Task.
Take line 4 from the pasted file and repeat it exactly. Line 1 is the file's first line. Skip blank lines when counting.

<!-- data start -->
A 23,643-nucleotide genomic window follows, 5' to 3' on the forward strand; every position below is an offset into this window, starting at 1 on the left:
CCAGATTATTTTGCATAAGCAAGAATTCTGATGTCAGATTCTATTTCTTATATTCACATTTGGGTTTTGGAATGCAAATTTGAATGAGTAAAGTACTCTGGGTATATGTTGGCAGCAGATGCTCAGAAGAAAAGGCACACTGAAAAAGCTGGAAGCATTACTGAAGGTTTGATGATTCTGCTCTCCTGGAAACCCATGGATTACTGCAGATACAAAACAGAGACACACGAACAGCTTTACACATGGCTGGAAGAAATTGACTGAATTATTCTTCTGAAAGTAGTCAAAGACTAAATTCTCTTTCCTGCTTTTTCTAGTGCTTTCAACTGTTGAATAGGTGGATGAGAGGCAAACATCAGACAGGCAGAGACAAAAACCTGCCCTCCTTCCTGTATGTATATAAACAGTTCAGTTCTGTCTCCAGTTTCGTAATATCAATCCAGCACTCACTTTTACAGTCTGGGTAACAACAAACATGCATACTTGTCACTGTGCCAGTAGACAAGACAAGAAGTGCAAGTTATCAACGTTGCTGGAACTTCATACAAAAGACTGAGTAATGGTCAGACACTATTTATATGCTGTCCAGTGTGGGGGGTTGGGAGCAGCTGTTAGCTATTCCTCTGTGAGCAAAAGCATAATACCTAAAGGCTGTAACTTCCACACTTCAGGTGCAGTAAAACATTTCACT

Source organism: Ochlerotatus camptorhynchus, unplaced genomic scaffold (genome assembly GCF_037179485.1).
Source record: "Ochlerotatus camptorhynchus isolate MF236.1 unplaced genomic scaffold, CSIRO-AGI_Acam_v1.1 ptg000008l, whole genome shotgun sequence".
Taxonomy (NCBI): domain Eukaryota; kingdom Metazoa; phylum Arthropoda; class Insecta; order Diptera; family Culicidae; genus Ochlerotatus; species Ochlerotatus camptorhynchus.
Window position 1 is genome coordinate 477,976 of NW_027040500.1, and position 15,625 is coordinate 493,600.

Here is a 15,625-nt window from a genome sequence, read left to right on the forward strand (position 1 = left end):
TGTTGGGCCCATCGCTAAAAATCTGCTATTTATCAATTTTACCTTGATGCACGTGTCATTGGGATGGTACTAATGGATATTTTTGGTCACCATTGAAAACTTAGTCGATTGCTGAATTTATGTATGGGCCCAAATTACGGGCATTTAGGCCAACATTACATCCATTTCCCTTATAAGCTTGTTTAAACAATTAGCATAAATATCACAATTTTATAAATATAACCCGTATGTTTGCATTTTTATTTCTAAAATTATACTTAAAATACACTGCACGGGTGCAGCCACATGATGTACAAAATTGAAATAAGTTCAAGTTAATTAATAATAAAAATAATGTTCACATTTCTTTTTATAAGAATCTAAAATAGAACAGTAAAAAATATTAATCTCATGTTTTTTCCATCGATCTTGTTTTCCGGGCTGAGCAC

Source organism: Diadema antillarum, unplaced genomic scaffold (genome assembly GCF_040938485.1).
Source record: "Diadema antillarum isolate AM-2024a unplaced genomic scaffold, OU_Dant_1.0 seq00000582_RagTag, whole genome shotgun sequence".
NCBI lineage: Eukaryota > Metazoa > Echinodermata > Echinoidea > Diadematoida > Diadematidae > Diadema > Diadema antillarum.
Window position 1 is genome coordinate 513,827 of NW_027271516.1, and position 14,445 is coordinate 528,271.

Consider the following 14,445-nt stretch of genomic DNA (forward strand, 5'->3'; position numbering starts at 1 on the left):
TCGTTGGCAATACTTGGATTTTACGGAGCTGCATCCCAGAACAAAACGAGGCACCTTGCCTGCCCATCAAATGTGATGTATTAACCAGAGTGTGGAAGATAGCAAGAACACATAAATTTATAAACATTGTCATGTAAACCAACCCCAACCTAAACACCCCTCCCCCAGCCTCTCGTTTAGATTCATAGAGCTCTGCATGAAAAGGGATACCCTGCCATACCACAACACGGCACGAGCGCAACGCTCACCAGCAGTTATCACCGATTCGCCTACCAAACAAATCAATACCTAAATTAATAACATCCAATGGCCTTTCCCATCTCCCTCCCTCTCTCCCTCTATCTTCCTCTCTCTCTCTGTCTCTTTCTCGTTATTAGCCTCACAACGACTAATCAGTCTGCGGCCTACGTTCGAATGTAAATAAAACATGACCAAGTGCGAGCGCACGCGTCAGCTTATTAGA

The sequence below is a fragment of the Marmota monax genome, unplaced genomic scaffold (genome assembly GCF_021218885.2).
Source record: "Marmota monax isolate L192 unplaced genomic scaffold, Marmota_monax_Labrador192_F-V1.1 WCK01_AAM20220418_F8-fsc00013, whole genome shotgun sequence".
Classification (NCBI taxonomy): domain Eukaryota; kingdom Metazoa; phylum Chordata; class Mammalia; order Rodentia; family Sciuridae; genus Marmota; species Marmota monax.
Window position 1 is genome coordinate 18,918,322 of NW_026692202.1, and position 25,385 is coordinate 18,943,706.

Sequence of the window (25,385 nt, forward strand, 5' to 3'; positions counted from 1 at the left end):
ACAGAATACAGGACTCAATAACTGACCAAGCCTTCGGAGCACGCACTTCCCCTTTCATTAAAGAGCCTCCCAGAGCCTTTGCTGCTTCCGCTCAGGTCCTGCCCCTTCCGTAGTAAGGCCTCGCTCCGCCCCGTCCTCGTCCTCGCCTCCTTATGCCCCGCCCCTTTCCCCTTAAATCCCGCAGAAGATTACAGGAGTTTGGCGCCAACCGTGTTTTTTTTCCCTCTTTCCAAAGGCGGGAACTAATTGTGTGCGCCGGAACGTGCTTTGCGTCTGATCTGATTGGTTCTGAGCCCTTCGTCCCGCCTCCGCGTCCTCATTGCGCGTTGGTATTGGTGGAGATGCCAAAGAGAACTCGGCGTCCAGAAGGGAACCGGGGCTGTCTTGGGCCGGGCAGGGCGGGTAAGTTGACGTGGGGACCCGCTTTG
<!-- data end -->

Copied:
Source record: "Ochlerotatus camptorhynchus isolate MF236.1 unplaced genomic scaffold, CSIRO-AGI_Acam_v1.1 ptg000008l, whole genome shotgun sequence".